Monday, November 2, 2015

Ahmed Williams — The Travails of Small and Medium Enterprise Ownership in Nigeria

Photo: Olaoluwa Rasheed is the CEO of Nigeria’s Bank of Industry, supporting SMEs with loans
A recent World Bank Ease of Doing Business Index showcased how frustrating it is to own and operate a small and medium enterprise business in Nigeria in the 2015 Doing Business Index. The relative link between SME’s, economic growth and poverty alleviation cannot be overstated with regards to enhancing a robust economy.
Thus, one important policy review for the new political administration in Nigeria might lie in the role of government effort to help improve the state of free enterprise in the economy towards enhancing a sustained growth of the national economy. This might be considered a priority endeavor in light of recent ministerial appointments in which the current administration is currently deliberating upon.
In a working paper titled SME’s, Growth and Poverty (Beck, Demirgüç-Kunt and Levine, 2005) published by the National Bureau of Economic Research it is shown that SME’s exert a relative impact on economic growth and which inevitably according to the author of this article contributes to sustained and an enhanced middle class in the Nigerian economy.
However, reflecting on the World Bank Ease of Doing Business Index, there arises the need to itemize the current difficulty encountered by SME operators in the smooth running of their businesses in Nigeria.
Registering a business in Nigeria with Lagos as a case study takes an estimated NGN15,000 plus a 0.75% stamp duty according to the WB report. Yet, another NGN 454,475 plus a development permit from the Lagos State Physical Planning Permit Authority (LASPPPA) in the value of NGN 7,100,616 is needed to obtain construction permits.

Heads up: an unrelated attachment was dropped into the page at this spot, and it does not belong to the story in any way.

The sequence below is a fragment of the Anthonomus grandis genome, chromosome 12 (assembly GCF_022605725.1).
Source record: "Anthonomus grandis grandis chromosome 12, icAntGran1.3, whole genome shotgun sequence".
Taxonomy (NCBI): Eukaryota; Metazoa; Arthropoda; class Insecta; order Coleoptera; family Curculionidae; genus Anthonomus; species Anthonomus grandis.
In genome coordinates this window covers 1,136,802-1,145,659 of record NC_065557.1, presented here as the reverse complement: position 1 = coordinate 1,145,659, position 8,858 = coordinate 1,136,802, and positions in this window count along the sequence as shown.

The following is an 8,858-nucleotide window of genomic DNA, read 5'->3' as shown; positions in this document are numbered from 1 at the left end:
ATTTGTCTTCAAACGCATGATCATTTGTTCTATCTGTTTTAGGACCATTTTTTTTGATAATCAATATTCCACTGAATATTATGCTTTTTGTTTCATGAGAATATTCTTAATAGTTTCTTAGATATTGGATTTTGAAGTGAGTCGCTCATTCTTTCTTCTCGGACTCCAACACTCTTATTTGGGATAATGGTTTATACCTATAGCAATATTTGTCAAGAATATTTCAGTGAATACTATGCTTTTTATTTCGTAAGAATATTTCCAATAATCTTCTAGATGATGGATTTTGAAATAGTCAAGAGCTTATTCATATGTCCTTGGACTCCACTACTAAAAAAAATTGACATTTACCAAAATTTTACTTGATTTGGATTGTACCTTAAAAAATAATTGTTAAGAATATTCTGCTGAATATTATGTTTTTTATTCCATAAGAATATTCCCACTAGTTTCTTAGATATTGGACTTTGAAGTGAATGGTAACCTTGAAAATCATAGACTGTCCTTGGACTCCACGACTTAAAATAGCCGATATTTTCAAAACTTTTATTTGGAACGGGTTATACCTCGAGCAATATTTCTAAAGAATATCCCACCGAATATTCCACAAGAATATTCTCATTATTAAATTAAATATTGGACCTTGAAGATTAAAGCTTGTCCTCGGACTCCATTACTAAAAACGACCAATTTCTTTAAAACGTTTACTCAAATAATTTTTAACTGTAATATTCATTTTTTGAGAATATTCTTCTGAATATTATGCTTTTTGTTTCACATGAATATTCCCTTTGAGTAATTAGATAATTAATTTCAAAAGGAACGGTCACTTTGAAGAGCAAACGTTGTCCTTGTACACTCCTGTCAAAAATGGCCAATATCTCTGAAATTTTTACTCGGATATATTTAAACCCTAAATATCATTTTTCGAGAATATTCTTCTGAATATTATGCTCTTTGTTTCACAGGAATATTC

Nonetheless, an aspiring SME’s owner still has to go through the hurdle of obtaining state-provided power supply totaling millions of Naira inclusive of a purchase and external equipment connection and installation totaling about NGN 1,559,250 plus an inspection certificate to Eko Electricity Distribution Company totaling about NGN 575,000.
Yet, it doesn’t end there. There still exists the bureaucratic gridlock of registering the company which takes a few months with its associated costs. Then there is the cost of tax obligations and the difficulty of cross-border trading.
Question is why do we make it so incredibly hard for those involved in contributing to the economic growth and development of our economy through all these costs and lengthy state enforcement procedural delays?
Read the full article HERE.